and what is fantasy, and I don't know which side energy healing
will be on.
And please understand I am voicing not only my own questions,
but also the ones I expect would be raised by conventional MD's
and other skeptics - questions I can't answer myself!
The Responsibility of the Healer
I do believe, however, that healers must be in good shape to
help their patients. By that I mean at least these 5 things:
- Physician Heal Thyself. Commit to your own physical
health. The healthier they are the better example they are to
their patients. Of course, no one is perfect, and a healer
that tries to appear perfect will inspire guilt and emotional
distance in their patients.
- Know Thyself. Commit to your spiritual, psychological
and emotional growth. When it comes to helping patients understand
their motivations and internal blockages, a healer must have
gone through some internal process of inventorying, confronting,
and changing their own baggage. This is why psychologists are
required to get counseling during their training. If you don't
know how to be healed, you can't heal.
- Walk Your Talk. Authenticity is indispensable. If you
don't live the way you ask your patients to, you lose their
trust. I find it much easier to just "Talk My Walk"-
that means I talk about what my life is really like.
- Be Willing to Be Wrong. You don't know everything,
and you never will. You're not perfect. That means knowing that
your emotional and mental reactions may be wrong. Listen to
your patients with an open mind. Learn lessons from them.
- Real Love. We have a skewed idea of love. The best
model of love is parent-child. To raise a kid well, you have
to be supportive and encouraging. Plus, when they do something
that's bad for them or someone else, you have to confront them.
Love means to both support and rebuke. It's hard to tell someone
they're wrong, but we don't love someone if we don't try to
stop them from going down a destructive path. Finally, we have
to let go of them. Whether they heal and grow up and no longer
need us, or stay hooked in to destruction, we can't control
them. Let go. Love requires compassion, courage, and humility.
This is how God loves us.
Hope this helps, and all the best!
Find a licensed acupuncturist here: "Resources
for Finding Acupuncturists and Herbalists"
An interesting article.
I am a TCM practitioner and "feel" that qi gong does
aid in the regulation of the body, and currently am wondering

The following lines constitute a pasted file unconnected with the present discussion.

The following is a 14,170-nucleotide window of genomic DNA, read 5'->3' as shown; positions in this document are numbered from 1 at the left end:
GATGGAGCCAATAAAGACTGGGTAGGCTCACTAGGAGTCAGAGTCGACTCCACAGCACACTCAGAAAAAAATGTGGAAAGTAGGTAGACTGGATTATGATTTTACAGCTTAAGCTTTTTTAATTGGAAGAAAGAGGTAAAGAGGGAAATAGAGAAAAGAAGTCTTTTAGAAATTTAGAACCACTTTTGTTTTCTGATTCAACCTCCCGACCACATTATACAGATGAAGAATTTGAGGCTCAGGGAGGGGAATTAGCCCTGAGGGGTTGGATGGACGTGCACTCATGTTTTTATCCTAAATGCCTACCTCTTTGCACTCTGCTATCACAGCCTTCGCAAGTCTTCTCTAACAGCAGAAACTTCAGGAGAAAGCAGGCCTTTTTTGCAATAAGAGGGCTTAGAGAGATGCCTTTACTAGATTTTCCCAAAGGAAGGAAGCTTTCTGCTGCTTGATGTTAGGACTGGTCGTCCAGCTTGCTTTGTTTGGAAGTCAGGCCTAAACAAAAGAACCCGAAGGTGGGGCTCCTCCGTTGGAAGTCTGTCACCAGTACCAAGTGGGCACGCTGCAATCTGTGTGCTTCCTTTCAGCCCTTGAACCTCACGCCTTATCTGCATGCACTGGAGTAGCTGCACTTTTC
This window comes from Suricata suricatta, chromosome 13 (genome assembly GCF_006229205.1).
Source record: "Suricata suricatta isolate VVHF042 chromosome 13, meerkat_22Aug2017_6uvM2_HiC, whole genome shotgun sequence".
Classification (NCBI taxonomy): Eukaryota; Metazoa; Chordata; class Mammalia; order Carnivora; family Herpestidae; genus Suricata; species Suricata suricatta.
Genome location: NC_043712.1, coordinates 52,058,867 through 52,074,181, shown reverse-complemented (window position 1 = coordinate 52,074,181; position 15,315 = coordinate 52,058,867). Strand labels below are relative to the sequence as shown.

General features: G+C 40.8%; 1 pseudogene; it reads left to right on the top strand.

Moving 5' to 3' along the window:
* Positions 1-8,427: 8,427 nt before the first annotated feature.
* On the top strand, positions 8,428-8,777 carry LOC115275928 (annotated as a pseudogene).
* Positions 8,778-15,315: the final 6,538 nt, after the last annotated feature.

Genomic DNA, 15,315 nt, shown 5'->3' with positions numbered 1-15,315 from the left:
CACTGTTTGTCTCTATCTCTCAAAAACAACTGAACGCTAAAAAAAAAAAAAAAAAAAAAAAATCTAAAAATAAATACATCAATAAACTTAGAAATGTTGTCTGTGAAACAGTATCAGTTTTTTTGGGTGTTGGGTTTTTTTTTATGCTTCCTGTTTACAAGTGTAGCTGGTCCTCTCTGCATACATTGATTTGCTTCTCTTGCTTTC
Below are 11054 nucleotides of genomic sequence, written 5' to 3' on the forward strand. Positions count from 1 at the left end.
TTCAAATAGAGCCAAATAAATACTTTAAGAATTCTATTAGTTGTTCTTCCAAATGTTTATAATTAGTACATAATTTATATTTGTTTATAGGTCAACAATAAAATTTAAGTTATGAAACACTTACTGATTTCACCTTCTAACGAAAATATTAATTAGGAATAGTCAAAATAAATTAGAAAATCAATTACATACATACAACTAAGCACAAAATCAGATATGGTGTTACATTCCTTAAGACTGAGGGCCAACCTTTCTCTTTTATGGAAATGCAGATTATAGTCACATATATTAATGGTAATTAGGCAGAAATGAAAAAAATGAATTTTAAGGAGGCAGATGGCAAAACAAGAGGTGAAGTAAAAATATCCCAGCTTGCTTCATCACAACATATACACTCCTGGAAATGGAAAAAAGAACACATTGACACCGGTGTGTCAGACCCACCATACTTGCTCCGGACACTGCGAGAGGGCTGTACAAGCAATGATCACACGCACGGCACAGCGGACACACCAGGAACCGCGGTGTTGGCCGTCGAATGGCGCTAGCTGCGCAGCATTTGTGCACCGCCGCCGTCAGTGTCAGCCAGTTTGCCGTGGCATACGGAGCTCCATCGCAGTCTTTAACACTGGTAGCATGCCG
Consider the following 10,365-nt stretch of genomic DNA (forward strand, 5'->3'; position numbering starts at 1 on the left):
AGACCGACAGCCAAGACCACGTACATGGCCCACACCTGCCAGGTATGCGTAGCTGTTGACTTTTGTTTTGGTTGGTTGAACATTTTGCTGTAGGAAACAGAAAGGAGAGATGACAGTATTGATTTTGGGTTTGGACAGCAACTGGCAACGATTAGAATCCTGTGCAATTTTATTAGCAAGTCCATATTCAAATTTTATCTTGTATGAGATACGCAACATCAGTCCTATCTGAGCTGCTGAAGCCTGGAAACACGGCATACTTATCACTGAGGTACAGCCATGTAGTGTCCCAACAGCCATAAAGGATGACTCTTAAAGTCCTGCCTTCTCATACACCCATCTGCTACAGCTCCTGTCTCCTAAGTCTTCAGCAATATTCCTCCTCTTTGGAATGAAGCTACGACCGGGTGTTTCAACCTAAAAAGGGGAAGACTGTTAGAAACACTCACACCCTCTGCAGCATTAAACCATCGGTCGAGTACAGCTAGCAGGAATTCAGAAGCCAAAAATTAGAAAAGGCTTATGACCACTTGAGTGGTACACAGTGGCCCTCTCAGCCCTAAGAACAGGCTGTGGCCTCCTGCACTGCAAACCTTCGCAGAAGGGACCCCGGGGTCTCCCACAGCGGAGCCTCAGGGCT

how much and or little it might improve patients' situations.
Your article is food for thought indeed.
My personal impression is that intent and qi gong and needle stimulation
are intertwined to a certain level and may be different aspects
of a similiar if not the same process.
In recent years I have observed that some very "gentle"
needle forms (mainly Japanese) do have an influence on the treatments
and I hope to do long-term follow ups.
However, I just wanted to say that like your article, maybe some
more articles in the future on Qi gong and healing with cautionary
words as this article has done...
Marco, thanks for your feedback.
I've come to believe that chinese medicine generally does not
share quite the same burden of proof that western medicine does-
that is, anything that has stood the test of time and has significant
clinical evidence already carries some weight. (That is not to
say, of course, that more research is not needed- it certainly
I also believe that the ways that acupuncture and chinese herbs
might work (within most people's world-view) makes sense. It's
easier to see how a needle going through the skin affecting specific
nerves, or various phytochemicals might change the body's activites
in a specific direction.
It's not so easy to see how touching the skin, or just touching
the needle, plus a change in the practitioner's intent can have
specific effects. This requires a specific belief- namely that
qi exists as an electrical-like energy that can leave the body,
travel through the needle, and then enter the other's body while
retaining its integrity and the "message of intent."
For me, that's a little far-fetched.
I know all kinds of people have used the ideas of quantum physics
to come up with explanations... but again, if those ideas were
true, we wouldn't even need the needles or the herbs. And everyone
would be getting well. Unless there are other blocks to this kind
of healing and it requires training etc.
But again, it's not all that believeable, nor does it sound like
a good gamble t to spend all that time learning it when we haven't
seen a lot of convincing evidence that it works. I'd be happy
to let someone write qi gong articles if they shared my interest
in evidence-based medicine. But I personally don't have enough
interest in it at this time to investigate it further.
All the best!
Let's say that Qi Gong per se existed before the so-called"energy"
model. I agree this does not mean it is right or wrong, but qi
and energy are not synonyms at least not from a lingustical nor
philological view (nor cultural, probably not even a practical
However do not get me wrong; I am certainly not sure about the
worth of qi gong transmission... but as a medium for self-healing
and work that patients can do in their own time it is certainly
worthwhile. I find Chinese medicine so vast that to try to master
and grasp "all" aspects would be slightly "big
headed" indeed. That is why I felt your article was/is good
and food for thought.
Thanks for the hard work you are doing by publishing Pulsemed.